Mark J. Mendell, Ph.D. – Indoor Environment Department, Lawrence Berkeley National Laboratory & Indoor Air Quality Section, CA Department of Public Health – {Flashback Friday – EPISODE 193 | Air Date 1-21-2011}

Air Date: 7-15-2016| Episode: 422


This week IAQ Radio will be flashing back to January 21, 2011 for a show we did with Mark J. Mendell, PhD. of the Lawrence Berkeley Lab and the California Dept. of Health. When looking back at shows to replay this one stood out so we remixed the sound, tweaked a few things and will replay it today…

Full Description:

This week IAQ Radio will be flashing back to January 21, 2011 for a show we did with Mark J. Mendell, PhD. of the Lawrence Berkeley Lab and the California Dept. of Health. When looking back at shows to replay this one stood out so we remixed the sound, tweaked a few things and will replay it today. Mark Mendell, Ph.D., is currently a Staff Scientist/Epidemiologist in the Indoor Environment Group at EETD, and an Air Pollution Research Specialist at the California Department of Public Health. Dr. Mendell is on the editorial board of the journal Indoor Air and a member of the International Academy of Indoor Air Sciences. He was formerly at the Centers for Disease Control/National Institute for Occupational Safety and Health, where he was head of the National Occupational Research Agenda Team on Indoor Environments. Dr. Mendell holds a BA from Cornell University; a Bachelor of Landscape Architecture from the University of Oregon; and a PhD in epidemiology from the University of California at Berkeley, School of Public Health. Dr. Mendell has worked for 20 years in the field of environmental epidemiology, focused on health effects related to indoor environments in buildings. His work includes field research to help understand relationships between specific factors and conditions in buildings and health effects in occupants, and critical reviews of the literature that summarize what we know, how well we know it, and what we do not know, about specific environment/health relationships in buildings. His research interests include health risks associated with buildings, ventilation systems, moisture, and microbial growth; effects of indoor environments in schools on health and performance of students, and effects of indoor chemical exposures in residences on asthma and allergies. LEARN MORE about indoor environments and the health effects related to mold and moisture this week on IAQ Radio!

Z-Man’s Blog:

“The association of residential dampness and mold with respiratory
tract infections and bronchitis”
Today’s guest on IAQradio, Mark J. Mendell, Ph.D. splits his work time between Lawrence Berkeley National Laboratory and the California Department of Public Health.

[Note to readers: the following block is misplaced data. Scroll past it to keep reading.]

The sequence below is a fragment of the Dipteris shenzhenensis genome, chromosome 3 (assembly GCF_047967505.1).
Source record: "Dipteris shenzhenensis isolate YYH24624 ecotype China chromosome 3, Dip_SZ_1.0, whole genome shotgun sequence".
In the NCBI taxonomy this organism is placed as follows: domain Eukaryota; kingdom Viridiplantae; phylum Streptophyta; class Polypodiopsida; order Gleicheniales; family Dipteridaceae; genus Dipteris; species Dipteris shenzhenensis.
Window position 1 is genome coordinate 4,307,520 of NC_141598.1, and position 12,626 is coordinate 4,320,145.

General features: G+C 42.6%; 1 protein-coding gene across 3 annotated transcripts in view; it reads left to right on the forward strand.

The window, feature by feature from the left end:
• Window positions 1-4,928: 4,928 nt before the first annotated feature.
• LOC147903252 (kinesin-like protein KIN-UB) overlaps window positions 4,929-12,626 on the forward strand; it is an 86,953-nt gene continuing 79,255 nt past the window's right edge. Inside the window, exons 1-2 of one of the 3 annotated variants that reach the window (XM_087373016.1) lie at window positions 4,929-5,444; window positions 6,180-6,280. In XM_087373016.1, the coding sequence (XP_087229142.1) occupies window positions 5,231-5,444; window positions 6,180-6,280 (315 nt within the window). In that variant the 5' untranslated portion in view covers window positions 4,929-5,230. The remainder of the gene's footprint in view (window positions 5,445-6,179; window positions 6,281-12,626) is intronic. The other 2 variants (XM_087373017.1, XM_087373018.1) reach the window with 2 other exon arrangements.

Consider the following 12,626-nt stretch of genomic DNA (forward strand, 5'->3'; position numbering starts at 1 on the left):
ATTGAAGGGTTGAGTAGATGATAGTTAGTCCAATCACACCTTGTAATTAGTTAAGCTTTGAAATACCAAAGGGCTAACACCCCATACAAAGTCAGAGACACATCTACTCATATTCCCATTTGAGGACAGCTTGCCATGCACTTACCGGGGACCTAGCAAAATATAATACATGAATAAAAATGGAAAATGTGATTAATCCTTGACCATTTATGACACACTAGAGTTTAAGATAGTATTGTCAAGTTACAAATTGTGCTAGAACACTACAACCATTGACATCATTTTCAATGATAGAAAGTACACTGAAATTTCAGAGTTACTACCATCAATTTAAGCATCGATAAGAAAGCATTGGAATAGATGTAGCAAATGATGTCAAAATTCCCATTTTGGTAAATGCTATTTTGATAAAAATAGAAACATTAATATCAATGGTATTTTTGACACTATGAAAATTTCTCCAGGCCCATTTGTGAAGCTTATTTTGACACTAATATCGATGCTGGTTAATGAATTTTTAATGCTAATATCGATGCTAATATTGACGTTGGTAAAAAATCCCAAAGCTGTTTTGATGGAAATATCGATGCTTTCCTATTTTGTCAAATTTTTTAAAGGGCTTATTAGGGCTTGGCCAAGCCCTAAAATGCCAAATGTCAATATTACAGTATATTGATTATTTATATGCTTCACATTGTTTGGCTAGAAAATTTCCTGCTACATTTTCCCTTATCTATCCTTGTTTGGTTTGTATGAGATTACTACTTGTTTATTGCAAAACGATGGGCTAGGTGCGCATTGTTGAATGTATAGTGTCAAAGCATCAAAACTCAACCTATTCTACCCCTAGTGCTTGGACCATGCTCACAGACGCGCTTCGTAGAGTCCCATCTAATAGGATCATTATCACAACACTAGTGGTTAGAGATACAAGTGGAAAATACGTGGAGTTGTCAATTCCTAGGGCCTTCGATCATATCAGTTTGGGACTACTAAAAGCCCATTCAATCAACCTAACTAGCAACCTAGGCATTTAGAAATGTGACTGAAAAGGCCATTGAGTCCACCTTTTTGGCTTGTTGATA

Along with co-contributors W.J. Fisk and E. Eliseeva, Dr. Mendell published an article titled “Association of residential dampness and mold with respiratory tract infections and bronchitis: a meta-analysis”.
Nuggets mined from today’s episode:
  • Qualitative review is what we know altogether; qualitative reviews support conclusions without providing specific numbers.
  • Quantitative review is a number weighted study summarized in a specific number for each relationship.
  • Ventilation influences, either positively or negatively, health effects related to indoor environments.
  • Moisture and dampness in indoor environments is the one issue that researchers know most about.
  • Respiratory infection is the most common health symptom related to dampness in buildings. Respiratory inflammation involves either the upper or lower respiratory tracts. Acute (short term) inflammation is caused by infection, colds and flu. Chronic (long term) inflammation is not caused by infection and is caused by environmental tobacco smoke, fumes and other environmental exposures.
  • Otitis media are inflammations of the middle ear. Dampness increases these inflammations and is consistent with a finding of an association between dampness and otitis media.
  • If you see dampness, see mold, smell mold there is a 40%-50% probability of the building occupants developing a health problem.
  • In litigation, the paper “Association of residential dampness and mold with respiratory tract infections and bronchitis: a meta-analysis” may be aid for the defense as it concludes that no causality has been established.
  • There is no basis for using mold measurements to decide health issues in buildings.
  • The Stachybotrys and mycotoxin health effects argument has not been established.
  • IEPs can find a summary of what we know about IAQ www.iaqscience.lbl.gov
  • Studies find random answers around the true answer they seek.
  • Scientific researchers need to improve efforts in making their scientific research useful.
  • Dieterisms: An association is different than proof. Applying a statistic to any set of data always results in an association. How good is the association?
Thanks for listening! If you like the show please tell your friends!
Today’s Music:
“There’s A Leak In This Old Building” by the Voice of Atlanta
Z-man signing off
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